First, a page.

By: Chris Dempsey, Sr. Software Product Manager – KYC
Is Your Bank “Spreading the (KYC) Peanut Butter Evenly?”
Coming out of ACAMS 15th Annual AML & Financial Crime Conference in Las Vegas last week, I saw several themes emerging in the AML/BSA/KYC space. The conference featured an impressive array of speakers and exhibitors from the commercial banking industry, fintech and regtech, as well as regulators and law enforcement.
One commercial banker summarized the conference very well by saying, “We don’t spread the peanut butter evenly on the bread in this business.” This sentiment was discussed in detail throughout the conference in several ways, with the key takeaway being that banks and third-party payment processors (TPPPs) need to deploy a greater variety of tools and processes to know their customer and know their customer’s customer. Over reliance on any one tool or process can leave blind spots for banks and TPPPs resulting in unseen risk within their portfolios, or worse; material findings from regulators.
Regulators made it clear that they are actively monitoring risk by assessing the effectiveness of programs and technologies banks use in the KYC/KYCC approach. Additionally, the expectation that banks keep up with technology and do not approach KYC/KYCC as a check-box exercise was made explicit in multiple sessions. Industry leaders also made the case that banks must not only be proactive in implementing AML/CTF programs for all products, services and geographies, but that they need to do a much better job in “baking in” the costs of compliance to any product they are planning to release to the market.
To more evenly “spread the peanut butter,” speakers from all sectors highlighted various approaches and solutions available to banks and TPPPs.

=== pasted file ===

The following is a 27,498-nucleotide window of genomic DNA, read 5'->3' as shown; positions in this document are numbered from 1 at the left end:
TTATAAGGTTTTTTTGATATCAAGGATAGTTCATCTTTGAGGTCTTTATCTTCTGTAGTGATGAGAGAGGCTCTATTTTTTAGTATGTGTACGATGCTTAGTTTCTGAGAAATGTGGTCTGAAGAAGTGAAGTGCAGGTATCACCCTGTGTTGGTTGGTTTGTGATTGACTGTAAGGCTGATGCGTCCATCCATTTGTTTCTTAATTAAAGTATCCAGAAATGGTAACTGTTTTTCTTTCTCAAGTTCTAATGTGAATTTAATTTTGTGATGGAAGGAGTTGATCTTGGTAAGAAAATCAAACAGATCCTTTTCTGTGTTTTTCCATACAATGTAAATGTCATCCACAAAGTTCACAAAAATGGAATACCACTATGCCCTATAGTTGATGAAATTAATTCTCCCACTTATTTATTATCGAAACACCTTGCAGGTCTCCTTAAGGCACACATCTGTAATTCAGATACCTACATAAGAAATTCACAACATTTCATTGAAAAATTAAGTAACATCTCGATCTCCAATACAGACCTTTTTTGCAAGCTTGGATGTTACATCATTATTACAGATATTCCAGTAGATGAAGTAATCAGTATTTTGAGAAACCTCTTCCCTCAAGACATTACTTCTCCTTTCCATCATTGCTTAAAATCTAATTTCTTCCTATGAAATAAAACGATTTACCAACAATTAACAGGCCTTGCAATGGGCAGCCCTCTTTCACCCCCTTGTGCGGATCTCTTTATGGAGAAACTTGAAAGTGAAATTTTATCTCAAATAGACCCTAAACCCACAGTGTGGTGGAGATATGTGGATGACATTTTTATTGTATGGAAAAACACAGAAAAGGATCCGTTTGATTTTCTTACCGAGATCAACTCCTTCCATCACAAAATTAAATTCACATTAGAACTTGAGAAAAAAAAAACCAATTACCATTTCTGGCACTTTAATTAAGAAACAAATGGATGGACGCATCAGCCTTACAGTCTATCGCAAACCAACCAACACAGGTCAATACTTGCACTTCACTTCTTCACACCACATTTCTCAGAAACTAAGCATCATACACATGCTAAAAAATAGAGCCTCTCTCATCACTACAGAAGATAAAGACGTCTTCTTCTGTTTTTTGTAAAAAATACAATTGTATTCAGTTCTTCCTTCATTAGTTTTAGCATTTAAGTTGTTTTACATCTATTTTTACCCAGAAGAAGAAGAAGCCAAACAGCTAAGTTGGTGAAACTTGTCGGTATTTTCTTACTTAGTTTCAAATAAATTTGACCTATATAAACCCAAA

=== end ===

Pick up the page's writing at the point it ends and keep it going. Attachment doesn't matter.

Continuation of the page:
Top Takeaways from ACAMS 2016
Implementing the FinCEN Rule Change for Customer Due Diligence is the top concern for many in the industry. Beneficial Ownership will, however, be just one additional tool in the commercial bankers KYC/KYCC toolbox.
Hiring and retaining qualified analysts continues to hamper banks and TPPPs ability to implement robust AML/CTF programs internally. Opportunity to outsource components of or entire programs do exist, but banks need to be cognizant of the requirements and restrictions of using vendors for this critical component of their business, and accountability must remain explicitly with the bank.
Upcoming requirements will likely stipulate that ongoing monitoring must be done on all clients, not just high-risk clients, heightening the already heavy burden on compliance departments. This burden will likely further shift the build or buy/outsource decision for many banks.
Numerous banks rely too heavily on their customers to provide information and are not doing enough independent verification, especially in regards to Beneficial Ownership. Most banks do not have the resources or the expertise to be investigators and should take this into consideration when developing their BSA/AML practices.
The riskiest customers move to TPPPs as banks actively de-risk their portfolios. If your financial institution banks TPPPs and TPSs, special attention needs to be paid to these customers; however, regulators do not recommend de-risking. Instead, having a strong relationship and visibility into the TPPP’s customer base is essential.
To find where G2 will be over the coming months, hop over to our upcoming events page for details on travel and conferences.